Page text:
Considering that it was not a bilateral visit, there were not many hopes linked with the Prime Minister’s trip to China last week to attend the opening ceremony of the Beijing Winter Olympics. During the PM’s 4-day stay, there was an apparent lack of diplomatic pageantry and acute shortage of specifics (thus far) on any signed MoU’s. Those kinds of optics reinforced the already-held perception that this was a low-key visit.
However, after reading through the joint statement issued by China’s foreign ministry last Sunday following the premier’s meetings with the top Chinese leadership, one gets the impression that Beijing is ready to expand economic cooperation with Pakistan. During the trip, it is now learnt, the “Framework Agreement on Industrial Cooperation” for the China-Pakistan Economic Corridor (CPEC) was signed.
This is significant, because this framework is expected to give direction and meaning to the second phase of the multi-billion-dollar CPEC portfolio. The first phase of CPEC – launched during PML-N tenure, with significant progress – was geared towards removing infrastructure bottlenecks (transportation, energy and connectivity). The second phase is about making industrial investments, including through the SEZs.
After languishing for over three years now, CPEC could sure use some energy to start moving again. However, before making fresh funding commitments in mega projects like ML-1 (Railways), the Chinese side seems keen to review how existing investments have been faring. Among the irritants in that regard is Pakistan government’s inability to create mechanism for payment of dues to Chinese power producers.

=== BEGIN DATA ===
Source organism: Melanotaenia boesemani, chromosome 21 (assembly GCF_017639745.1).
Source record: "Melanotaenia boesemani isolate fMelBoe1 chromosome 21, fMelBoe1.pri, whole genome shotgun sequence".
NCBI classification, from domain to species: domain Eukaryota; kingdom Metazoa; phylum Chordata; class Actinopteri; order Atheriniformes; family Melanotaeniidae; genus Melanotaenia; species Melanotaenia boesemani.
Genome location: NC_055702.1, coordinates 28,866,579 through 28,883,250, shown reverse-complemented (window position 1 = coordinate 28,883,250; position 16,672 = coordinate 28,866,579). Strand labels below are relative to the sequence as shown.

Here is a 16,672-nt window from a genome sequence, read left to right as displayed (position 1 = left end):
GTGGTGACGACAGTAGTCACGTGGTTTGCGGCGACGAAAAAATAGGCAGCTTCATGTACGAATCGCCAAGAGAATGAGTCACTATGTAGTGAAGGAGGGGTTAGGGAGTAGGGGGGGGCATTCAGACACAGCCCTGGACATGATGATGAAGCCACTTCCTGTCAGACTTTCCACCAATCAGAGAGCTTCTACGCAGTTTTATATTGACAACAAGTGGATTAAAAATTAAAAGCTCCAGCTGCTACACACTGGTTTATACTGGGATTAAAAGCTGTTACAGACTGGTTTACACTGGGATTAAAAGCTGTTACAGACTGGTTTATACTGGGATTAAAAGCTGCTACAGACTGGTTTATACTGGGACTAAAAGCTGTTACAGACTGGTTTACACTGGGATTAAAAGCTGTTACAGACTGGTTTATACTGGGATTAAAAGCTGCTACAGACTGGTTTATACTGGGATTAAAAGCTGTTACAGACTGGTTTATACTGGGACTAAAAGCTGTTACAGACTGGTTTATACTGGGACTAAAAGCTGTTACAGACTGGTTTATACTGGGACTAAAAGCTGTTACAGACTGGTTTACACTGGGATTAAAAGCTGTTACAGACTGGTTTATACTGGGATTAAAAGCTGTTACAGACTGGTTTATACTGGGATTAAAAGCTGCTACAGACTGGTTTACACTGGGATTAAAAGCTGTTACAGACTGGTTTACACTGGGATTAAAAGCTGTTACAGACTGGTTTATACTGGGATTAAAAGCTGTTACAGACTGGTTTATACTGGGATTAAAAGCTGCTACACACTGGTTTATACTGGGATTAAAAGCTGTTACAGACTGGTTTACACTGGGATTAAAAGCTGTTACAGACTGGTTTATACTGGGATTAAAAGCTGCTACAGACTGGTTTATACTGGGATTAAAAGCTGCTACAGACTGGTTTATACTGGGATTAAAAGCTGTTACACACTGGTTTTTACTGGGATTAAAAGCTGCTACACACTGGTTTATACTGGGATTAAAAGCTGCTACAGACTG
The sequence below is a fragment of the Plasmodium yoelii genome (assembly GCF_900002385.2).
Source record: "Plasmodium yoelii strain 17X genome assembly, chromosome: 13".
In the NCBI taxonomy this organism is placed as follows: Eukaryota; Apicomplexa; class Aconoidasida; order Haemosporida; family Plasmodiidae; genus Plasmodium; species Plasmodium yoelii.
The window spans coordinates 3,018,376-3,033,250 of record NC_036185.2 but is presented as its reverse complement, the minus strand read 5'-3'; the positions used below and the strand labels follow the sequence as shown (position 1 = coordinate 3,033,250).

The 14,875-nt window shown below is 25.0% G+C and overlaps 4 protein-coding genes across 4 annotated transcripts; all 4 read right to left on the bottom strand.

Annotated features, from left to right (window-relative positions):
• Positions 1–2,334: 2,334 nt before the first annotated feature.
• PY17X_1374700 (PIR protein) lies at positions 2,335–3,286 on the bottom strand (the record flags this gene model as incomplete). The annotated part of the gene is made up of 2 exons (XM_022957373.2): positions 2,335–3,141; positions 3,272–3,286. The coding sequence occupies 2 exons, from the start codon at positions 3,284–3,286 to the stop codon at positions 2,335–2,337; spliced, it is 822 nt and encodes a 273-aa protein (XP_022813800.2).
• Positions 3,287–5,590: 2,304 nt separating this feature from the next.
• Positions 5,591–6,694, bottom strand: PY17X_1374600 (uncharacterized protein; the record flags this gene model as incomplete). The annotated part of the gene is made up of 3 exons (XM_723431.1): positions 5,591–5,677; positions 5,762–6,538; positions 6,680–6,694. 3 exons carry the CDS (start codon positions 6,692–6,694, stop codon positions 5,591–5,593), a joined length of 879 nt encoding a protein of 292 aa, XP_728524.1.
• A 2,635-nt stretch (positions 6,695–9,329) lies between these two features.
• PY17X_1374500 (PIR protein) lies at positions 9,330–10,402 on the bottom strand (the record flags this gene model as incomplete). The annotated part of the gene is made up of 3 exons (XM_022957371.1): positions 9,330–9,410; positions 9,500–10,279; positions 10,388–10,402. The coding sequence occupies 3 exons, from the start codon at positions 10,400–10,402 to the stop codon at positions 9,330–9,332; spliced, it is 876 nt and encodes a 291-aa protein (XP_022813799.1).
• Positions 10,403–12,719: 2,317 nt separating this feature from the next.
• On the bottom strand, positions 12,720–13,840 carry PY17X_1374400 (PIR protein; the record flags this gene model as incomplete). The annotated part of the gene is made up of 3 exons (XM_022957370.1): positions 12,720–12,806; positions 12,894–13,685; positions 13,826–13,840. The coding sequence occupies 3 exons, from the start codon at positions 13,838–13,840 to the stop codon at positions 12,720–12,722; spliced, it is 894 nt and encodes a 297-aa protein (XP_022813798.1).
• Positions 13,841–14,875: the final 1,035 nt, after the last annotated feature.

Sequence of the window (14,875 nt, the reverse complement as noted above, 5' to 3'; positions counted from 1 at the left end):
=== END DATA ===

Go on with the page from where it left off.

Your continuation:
Besides, there are several critical issues that need to be addressed, if CPEC is to be put on the map again. One, the deteriorating security situation in Pakistan, as admitted by federal Interior Minister himself on TV, is counter-productive. Last year, the Chinese government was spooked by multiple incidents targeting their projects and personnel. Now local security forces themselves are being targeted.
Two, the macroeconomic situation in the near to medium term is unsuitable for priming the CPEC pump all of a sudden. Pakistan’s economy continues to remain in the IMF incubator, as there are growing concerns over external-account financing and debt sustainability. The tight monetary and fiscal conditions are expected to prevail well into FY23 if Pakistan is forced to take another bailout later this summer.
Three, coupled with economic uncertainty, the domestic political situation remains volatile. Facing discontent over inflation and internal party strife, PM Khan is fighting for political survival. The opposition parties now smell blood. Even if PTI is able to complete its term, it portends more political instability over next 18 months. The Chinese do not have favorites, but they may wait for a competent government.
And then there is some geopolitics at play, too. With US and China engaged in great-power competition, Pakistan cannot afford to take sides. Its economy is vulnerable to West-dominated multilateral financial forums. As China knows this well, it may not want to push the CPEC button too hard at this stage, especially given above-mentioned limitations. Let’s see how things shape up over next three months!